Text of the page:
# Finding periods through log

1. Mar 18, 2015

### IrinaK.

1. The problem statement, all variables and given/known data
Hello!

There is a function in Excel NPER which gives the number of periods/years.

Here is the data:
Present Value = 7 500
Annual rate 18%
Number of periods per year 12
Period rate 0.18/12=0.015
Monthly payment -125

Task to find number of years to pay-off loan with minimum PMT of 125

2. Relevant equations
When I use Excel function, I get total number of periods during all years (based on period rate of 0.015) 154.65.
Divide this by 12 and get the number of years 12.88.

But when I do this manually, I can't get the right answer. Please, see my attempt below and correct the math.

3. The attempt at a solution
N = number of all periods during all years

125 x ((1 + 18%/12)^(12*N)) = 7500
(1 + 18%/12)^N = 60

1.015^N = 60

log(60) / log(1.015) = 278 periods
number of years = 278 / 12

Thank you!

2. Mar 18, 2015

### Staff: Mentor

The two formulas aren't doing the same thing. Your first formula is a type of declining annuity formula. The second formula is for compound interest, in which \$125 is invested and allowed to grow over a period of years.

BTW, the first equation you have in your attempt is wrong:
The exponent should be N, not 12*N. You corrected this in the equation just after this one.

3. Mar 19, 2015

### IrinaK.

Thank you very much for your help. Could you, please, suggest which formula would be a correct one for solving this problem manually?

4. Mar 19, 2015

### Ray Vickson

You are not yet ready to apply formulas. First, you need to understand the process; only then should you look for shortcuts via formulas. That way, you will not try to use the wrong formulas, which is what you have already done.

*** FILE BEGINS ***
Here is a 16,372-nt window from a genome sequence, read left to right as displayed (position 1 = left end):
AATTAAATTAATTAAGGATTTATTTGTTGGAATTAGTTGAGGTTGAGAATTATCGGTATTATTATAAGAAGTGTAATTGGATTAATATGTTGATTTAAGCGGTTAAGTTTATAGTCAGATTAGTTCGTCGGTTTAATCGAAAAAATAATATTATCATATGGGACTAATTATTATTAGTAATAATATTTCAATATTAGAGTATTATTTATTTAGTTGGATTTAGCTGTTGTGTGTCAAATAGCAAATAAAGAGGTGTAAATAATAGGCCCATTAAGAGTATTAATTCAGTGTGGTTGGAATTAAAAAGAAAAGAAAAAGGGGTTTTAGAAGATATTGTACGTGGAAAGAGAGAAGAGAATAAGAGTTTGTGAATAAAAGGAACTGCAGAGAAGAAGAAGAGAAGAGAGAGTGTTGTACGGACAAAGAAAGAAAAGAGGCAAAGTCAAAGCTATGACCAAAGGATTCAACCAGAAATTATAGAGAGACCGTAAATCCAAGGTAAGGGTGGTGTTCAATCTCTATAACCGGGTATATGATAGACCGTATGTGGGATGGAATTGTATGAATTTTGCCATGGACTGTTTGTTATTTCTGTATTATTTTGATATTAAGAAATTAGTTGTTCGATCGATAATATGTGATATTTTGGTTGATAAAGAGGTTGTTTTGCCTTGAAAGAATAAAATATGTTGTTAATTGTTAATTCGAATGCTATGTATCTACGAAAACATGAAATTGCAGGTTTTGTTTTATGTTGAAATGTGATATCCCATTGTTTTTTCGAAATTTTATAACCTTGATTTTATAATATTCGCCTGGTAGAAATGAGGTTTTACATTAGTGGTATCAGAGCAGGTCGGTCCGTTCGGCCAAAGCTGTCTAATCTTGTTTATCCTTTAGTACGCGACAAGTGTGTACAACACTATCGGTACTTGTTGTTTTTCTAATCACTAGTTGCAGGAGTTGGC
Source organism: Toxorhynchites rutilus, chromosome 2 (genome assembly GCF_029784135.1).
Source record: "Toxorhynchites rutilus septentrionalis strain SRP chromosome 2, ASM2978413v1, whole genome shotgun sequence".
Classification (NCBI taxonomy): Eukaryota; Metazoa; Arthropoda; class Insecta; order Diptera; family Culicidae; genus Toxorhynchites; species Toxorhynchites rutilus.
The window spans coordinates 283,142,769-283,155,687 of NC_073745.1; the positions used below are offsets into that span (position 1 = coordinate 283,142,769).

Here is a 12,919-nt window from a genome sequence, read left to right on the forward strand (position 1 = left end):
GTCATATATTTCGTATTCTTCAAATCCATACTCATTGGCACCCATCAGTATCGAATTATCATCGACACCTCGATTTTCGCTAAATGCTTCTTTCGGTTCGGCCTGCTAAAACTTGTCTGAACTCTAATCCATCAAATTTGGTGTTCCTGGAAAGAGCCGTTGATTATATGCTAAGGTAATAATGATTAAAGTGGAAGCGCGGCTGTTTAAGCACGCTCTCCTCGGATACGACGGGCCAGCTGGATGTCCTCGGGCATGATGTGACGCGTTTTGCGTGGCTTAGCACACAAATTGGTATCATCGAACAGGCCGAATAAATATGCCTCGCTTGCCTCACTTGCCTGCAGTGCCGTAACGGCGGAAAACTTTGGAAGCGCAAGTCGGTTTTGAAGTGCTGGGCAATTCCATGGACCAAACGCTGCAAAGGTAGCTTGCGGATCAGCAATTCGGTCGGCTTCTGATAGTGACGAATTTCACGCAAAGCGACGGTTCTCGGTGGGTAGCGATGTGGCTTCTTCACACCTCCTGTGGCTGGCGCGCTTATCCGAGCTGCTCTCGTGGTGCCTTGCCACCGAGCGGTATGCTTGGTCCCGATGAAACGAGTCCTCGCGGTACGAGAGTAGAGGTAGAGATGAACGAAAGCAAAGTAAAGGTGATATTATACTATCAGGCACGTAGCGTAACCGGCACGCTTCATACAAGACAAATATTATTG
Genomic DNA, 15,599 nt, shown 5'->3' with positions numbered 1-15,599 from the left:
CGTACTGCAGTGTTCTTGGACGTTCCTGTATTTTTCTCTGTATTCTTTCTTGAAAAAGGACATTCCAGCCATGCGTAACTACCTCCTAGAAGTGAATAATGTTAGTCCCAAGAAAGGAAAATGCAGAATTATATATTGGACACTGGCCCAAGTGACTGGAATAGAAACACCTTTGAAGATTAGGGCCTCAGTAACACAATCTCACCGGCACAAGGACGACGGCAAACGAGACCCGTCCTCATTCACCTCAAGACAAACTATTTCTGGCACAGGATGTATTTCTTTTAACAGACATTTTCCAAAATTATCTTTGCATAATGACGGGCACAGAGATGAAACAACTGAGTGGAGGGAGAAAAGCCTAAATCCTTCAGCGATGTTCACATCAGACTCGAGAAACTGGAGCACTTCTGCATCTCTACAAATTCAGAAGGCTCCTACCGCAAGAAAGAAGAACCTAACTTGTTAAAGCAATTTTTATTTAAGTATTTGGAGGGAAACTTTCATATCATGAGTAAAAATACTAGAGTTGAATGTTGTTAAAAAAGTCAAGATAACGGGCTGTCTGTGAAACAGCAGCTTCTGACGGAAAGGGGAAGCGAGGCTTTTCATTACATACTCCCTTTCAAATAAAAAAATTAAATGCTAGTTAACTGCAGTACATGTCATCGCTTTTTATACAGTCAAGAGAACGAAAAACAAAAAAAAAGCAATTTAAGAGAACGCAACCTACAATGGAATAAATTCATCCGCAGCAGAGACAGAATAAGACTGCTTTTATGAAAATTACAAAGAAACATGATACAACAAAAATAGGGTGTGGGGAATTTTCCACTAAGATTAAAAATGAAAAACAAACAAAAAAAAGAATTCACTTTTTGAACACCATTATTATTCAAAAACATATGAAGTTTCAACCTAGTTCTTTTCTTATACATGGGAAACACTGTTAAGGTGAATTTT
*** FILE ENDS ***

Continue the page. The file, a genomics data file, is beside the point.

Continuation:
To start: reason out the first few months: at time 0 we owe P0 = 7500. At a monthly interest rate of r = 0.015, we owe 7500*(1.015) = 7612.5 just before the first payment; after paying the monthly payment of m = 125, we owe P1 = 7612.5 - 125 = 7487.5, So at the end of the first month (after the first payment) we owe P1 = 7487.5. Now get the amount P2 owing at month 2 (after the next monthly payment) by applying the same operations on P1 instead of P0. Then do the same on P2 to get P3, etc.

You could actually keep going like that and make a table of the Pk values, up until the Pk goes from positive to negative. The answer would then be somewhere between those two time points. In fact, we would have P154 > 0 and P155 < 0, so the answer would be between 154 and 155. (In this problem, the Math and the Finance do not gibe perfectly, because the answer involves a fractional number of months---so something special must take place just before the loan is paid off.)

Anyway, if you translate the manipulations above into symbolic form, you will be able---eventually--to get a formula for Pn = amount owing after n payments. That would be what you seek.

Last edited: Mar 19, 2015
5. Mar 23, 2015

### IrinaK.

Ray, thank you very much for your help. The only thing: I do understand the process very very well (and have tons of experience, and I good at constructing excel annuity tables), the only issue I am struggling with sometimes is math. So, I am doing my best to revive my basic math as well as math analysis, calculus, etc. Hard to do on one's own, but I do have a hope )))

6. Mar 23, 2015

### Ray Vickson

Well, I did try to guide you toward finding the correct expressions. A good start would be for you to follow the steps I outlined. However, instead of using numbers it would be better to use symbols such as P instead of 7500, r instead of 0.015, m instead of 125. So, if P1 is the amount still owed just after the first payment, we have P1 = (1+r)*P - m. Then, I suggested you find the amount P2 still owing immediately after the second payment, then P3 owing immediately after the third payment, etc. Have you done that? Please be assured that I made those suggestions because I judged that if you carried them out it would help you understand/learn the material.

BTW: if you do find P2, P3, .., I would suggest you expand them out, separating the parts that have a "P" in them from the parts containing "m"----that is why symbols, instead of numbers, are important in this exercise: they allow you to keep track of separate effects, which is important when you want to finally summarize everything using a "formula".